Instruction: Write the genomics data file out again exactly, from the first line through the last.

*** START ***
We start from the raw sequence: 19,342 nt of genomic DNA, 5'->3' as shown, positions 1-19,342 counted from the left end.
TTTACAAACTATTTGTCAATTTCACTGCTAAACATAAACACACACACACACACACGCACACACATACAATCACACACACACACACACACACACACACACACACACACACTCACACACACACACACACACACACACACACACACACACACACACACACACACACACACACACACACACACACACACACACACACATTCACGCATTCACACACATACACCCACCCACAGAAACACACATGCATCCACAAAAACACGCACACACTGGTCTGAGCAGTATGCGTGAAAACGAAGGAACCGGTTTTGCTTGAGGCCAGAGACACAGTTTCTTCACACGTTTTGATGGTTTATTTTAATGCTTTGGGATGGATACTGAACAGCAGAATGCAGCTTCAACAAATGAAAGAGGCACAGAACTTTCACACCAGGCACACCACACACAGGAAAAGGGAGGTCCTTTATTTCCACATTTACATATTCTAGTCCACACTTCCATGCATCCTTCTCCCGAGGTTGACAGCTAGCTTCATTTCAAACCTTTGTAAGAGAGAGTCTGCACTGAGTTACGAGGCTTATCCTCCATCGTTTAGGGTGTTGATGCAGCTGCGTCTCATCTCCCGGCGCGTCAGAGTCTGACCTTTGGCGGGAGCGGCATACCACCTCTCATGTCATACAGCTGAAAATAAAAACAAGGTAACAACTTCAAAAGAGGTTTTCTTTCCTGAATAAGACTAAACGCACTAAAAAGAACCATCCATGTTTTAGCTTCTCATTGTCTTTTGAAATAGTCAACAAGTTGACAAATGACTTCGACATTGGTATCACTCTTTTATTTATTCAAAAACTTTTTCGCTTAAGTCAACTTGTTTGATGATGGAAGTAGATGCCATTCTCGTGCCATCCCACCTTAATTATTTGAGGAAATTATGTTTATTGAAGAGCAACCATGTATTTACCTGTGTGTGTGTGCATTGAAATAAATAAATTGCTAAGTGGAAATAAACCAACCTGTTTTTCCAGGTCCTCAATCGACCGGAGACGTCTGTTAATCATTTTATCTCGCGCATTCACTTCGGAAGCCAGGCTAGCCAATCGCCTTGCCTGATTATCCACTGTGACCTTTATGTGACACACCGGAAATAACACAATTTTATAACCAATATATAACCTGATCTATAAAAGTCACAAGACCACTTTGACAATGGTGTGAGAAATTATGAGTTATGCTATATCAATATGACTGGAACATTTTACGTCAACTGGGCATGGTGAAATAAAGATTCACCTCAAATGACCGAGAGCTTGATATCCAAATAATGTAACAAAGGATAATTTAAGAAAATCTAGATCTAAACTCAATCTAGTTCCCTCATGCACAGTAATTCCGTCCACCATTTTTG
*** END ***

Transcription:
We start from the raw sequence: 19,342 nt of genomic DNA, 5'->3' as shown, positions 1-19,342 counted from the left end.
TTTACAAACTATTTGTCAATTTCACTGCTAAACATAAACACACACACACACACACGCACACACATACAATCACACACACACACACACACACACACACACACACACACACTCACACACACACACACACACACACACACACACACACACACACACACACACACACACACACACACACACACACACACACACACACATTCACGCATTCACACACATACACCCACCCACAGAAACACACATGCATCCACAAAAACACGCACACACTGGTCTGAGCAGTATGCGTGAAAACGAAGGAACCGGTTTTGCTTGAGGCCAGAGACACAGTTTCTTCACACGTTTTGATGGTTTATTTTAATGCTTTGGGATGGATACTGAACAGCAGAATGCAGCTTCAACAAATGAAAGAGGCACAGAACTTTCACACCAGGCACACCACACACAGGAAAAGGGAGGTCCTTTATTTCCACATTTACATATTCTAGTCCACACTTCCATGCATCCTTCTCCCGAGGTTGACAGCTAGCTTCATTTCAAACCTTTGTAAGAGAGAGTCTGCACTGAGTTACGAGGCTTATCCTCCATCGTTTAGGGTGTTGATGCAGCTGCGTCTCATCTCCCGGCGCGTCAGAGTCTGACCTTTGGCGGGAGCGGCATACCACCTCTCATGTCATACAGCTGAAAATAAAAACAAGGTAACAACTTCAAAAGAGGTTTTCTTTCCTGAATAAGACTAAACGCACTAAAAAGAACCATCCATGTTTTAGCTTCTCATTGTCTTTTGAAATAGTCAACAAGTTGACAAATGACTTCGACATTGGTATCACTCTTTTATTTATTCAAAAACTTTTTCGCTTAAGTCAACTTGTTTGATGATGGAAGTAGATGCCATTCTCGTGCCATCCCACCTTAATTATTTGAGGAAATTATGTTTATTGAAGAGCAACCATGTATTTACCTGTGTGTGTGTGCATTGAAATAAATAAATTGCTAAGTGGAAATAAACCAACCTGTTTTTCCAGGTCCTCAATCGACCGGAGACGTCTGTTAATCATTTTATCTCGCGCATTCACTTCGGAAGCCAGGCTAGCCAATCGCCTTGCCTGATTATCCACTGTGACCTTTATGTGACACACCGGAAATAACACAATTTTATAACCAATATATAACCTGATCTATAAAAGTCACAAGACCACTTTGACAATGGTGTGAGAAATTATGAGTTATGCTATATCAATATGACTGGAACATTTTACGTCAACTGGGCATGGTGAAATAAAGATTCACCTCAAATGACCGAGAGCTTGATATCCAAATAATGTAACAAAGGATAATTTAAGAAAATCTAGATCTAAACTCAATCTAGTTCCCTCATGCACAGTAATTCCGTCCACCATTTTTG